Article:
Shirts, Shoes & Shorts
A good jersey will help keep you cool and wick away sweat and mountain bike shorts are cut just right for pedaling. It is highly advisable to invest in a good pair of padded MTB shorts. With the padding otherwise known as “chamois”, you will be able to ride for many hours in greater comfort in comparison to normal underwear.
Mountain bike shoes interact properly with the pedals and offer protection from objects at the side of the trail or in a crash. You do not have to spend a fortune on clothing as there are budget items on offer.
Always wear a MTB helmet. There is no exception to this rule. If you are on your bike there is no reason not to have a helmet on. Some people remove it when riding uphill because they think they will not crash.
While the likelihood of crashing at slow speeds is indeed reduced, what happens if someone is riding fast down the same trail, comes round the corner and crashes into you? You need to wear a helmet at all times.
After a helmet, the most important safety item is a pair of cycling sunglasses to keep wind and dust out of your eyes. Even in winter you should wear a clear pair of sunglasses because a surprising amount of small debris from the trail can end up hitting your face. If something lands in your eye then you will not be able to see properly.
A pair of mountain bike specific gloves will give you better grip on the handlebars and protect your hands in a crash. After a helmet, gloves are the first safety item you should buy. As your riding progresses and you start riding rougher terrain, you might want to get a pair of kneepads.
Its inevitable that you are goin gto take some spills while riding no matter how skilled you are. Having some knee pads will save scraped knees and possible a smashed kneecap. They are not that expensive, get some!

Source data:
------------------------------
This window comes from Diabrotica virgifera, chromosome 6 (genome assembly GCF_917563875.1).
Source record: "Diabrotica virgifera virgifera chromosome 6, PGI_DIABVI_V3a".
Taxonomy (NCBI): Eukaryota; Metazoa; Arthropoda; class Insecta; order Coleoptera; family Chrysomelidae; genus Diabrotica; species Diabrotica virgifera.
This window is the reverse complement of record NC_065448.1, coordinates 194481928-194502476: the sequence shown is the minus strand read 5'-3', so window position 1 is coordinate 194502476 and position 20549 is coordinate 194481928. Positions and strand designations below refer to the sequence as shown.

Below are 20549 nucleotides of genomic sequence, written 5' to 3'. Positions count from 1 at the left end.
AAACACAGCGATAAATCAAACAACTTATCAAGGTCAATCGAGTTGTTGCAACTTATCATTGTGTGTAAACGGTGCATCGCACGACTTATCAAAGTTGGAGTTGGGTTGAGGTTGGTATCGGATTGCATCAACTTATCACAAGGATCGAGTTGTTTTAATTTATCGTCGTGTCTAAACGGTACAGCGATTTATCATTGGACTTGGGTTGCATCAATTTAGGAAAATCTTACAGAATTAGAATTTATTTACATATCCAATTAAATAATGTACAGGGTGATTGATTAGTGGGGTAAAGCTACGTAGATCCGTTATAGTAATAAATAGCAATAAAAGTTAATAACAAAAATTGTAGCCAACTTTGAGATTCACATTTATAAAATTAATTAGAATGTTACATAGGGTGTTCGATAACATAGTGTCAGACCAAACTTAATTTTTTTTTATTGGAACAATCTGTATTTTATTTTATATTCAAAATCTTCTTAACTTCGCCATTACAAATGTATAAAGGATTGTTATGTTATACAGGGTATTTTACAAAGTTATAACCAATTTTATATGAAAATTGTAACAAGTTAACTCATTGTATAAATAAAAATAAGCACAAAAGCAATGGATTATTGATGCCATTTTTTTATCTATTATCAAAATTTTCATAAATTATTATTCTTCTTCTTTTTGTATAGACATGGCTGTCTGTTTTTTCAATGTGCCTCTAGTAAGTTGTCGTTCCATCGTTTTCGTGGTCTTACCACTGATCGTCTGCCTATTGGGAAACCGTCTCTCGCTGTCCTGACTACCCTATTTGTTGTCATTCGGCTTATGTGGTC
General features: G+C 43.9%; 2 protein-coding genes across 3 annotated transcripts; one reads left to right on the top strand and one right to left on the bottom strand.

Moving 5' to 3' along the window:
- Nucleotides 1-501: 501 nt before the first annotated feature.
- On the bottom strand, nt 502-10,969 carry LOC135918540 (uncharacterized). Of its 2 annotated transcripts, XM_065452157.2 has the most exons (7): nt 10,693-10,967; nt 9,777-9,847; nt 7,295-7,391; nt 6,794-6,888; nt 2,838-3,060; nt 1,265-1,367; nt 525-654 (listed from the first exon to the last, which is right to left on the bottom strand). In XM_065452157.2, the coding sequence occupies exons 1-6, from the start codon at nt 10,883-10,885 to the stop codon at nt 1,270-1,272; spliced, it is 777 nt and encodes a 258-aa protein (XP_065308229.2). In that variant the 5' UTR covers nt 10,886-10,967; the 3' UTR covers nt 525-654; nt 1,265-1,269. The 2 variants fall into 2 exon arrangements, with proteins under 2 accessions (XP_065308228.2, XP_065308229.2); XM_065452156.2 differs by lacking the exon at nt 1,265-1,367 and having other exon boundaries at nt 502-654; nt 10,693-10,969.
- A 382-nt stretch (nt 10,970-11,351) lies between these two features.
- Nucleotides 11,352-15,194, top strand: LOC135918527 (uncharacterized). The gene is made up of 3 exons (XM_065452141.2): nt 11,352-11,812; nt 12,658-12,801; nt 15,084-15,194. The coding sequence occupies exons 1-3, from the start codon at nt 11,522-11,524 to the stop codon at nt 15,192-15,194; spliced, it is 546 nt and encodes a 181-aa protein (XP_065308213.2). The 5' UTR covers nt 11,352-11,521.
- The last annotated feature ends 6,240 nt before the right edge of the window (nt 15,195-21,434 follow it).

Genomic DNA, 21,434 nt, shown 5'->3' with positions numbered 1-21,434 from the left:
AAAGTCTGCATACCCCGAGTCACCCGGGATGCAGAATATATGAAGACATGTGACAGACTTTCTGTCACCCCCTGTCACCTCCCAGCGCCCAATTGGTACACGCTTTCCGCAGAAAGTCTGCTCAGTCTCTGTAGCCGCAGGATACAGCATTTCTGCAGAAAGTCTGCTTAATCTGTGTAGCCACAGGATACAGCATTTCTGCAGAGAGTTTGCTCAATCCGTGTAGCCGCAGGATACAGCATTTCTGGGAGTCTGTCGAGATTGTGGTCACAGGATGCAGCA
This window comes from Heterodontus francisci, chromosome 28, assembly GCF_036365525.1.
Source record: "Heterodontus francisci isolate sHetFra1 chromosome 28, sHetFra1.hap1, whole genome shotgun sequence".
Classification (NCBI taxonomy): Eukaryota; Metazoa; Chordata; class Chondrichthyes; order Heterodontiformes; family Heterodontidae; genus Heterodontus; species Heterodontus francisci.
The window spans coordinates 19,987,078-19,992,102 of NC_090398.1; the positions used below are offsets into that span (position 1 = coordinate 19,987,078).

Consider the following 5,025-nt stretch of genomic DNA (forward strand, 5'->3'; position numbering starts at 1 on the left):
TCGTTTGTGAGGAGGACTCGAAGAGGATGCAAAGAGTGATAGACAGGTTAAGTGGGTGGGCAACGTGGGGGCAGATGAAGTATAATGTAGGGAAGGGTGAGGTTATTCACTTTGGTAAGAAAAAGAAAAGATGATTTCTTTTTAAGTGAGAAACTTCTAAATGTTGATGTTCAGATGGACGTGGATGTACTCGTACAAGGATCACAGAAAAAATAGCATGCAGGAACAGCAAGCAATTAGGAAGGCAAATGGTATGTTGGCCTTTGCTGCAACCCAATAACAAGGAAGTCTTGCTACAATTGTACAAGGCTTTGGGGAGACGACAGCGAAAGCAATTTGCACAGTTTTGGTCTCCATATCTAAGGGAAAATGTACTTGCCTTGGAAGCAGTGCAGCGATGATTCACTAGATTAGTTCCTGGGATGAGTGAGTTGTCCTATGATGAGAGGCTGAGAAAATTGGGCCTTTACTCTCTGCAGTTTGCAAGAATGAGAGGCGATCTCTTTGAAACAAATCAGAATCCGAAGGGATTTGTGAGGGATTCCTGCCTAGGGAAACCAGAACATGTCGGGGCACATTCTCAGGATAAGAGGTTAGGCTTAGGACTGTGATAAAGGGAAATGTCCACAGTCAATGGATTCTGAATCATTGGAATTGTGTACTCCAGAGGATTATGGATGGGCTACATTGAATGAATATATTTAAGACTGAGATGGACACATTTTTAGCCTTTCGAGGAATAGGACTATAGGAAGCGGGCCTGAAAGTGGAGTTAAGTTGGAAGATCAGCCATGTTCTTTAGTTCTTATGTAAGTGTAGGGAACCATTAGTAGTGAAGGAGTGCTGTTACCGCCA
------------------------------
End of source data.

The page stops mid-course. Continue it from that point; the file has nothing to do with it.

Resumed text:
Some rucksacks feature back protectors and there are other items of body armor available for really extreme riding. Taking a first aid kit and basic tool kit with you is a very good idea. Always tell someone where you are going and when you expect to be back.
If you will be riding back from the trails after dark then you will need some LED lights to be seen by other road users. Having a MTB backpack to carry all your gear is almost a necessity, especially if you plan on biking all day.
Look for one with a hydration bladder, a water bottle is not going to be enough.
Parts of a Mountain Bike
The frame of a mountain bike defines its character. Different materials and geometry create a different feel on the trail. All other parts are attached to the frame in some way.
The fork holds the front wheel. Most modern mountain bikes will have a suspension fork to soften the blow from impacts and provide better traction. How much travel a suspension fork has depends on the style of riding, with the travel increasing as the style of riding gets more extreme.
On a full suspension bike, the shock absorbs impacts that hit the rear wheel and provides better traction when cornering.
Made up of a hub tied at tension to a rim with spokes, the wheels keep the bike moving.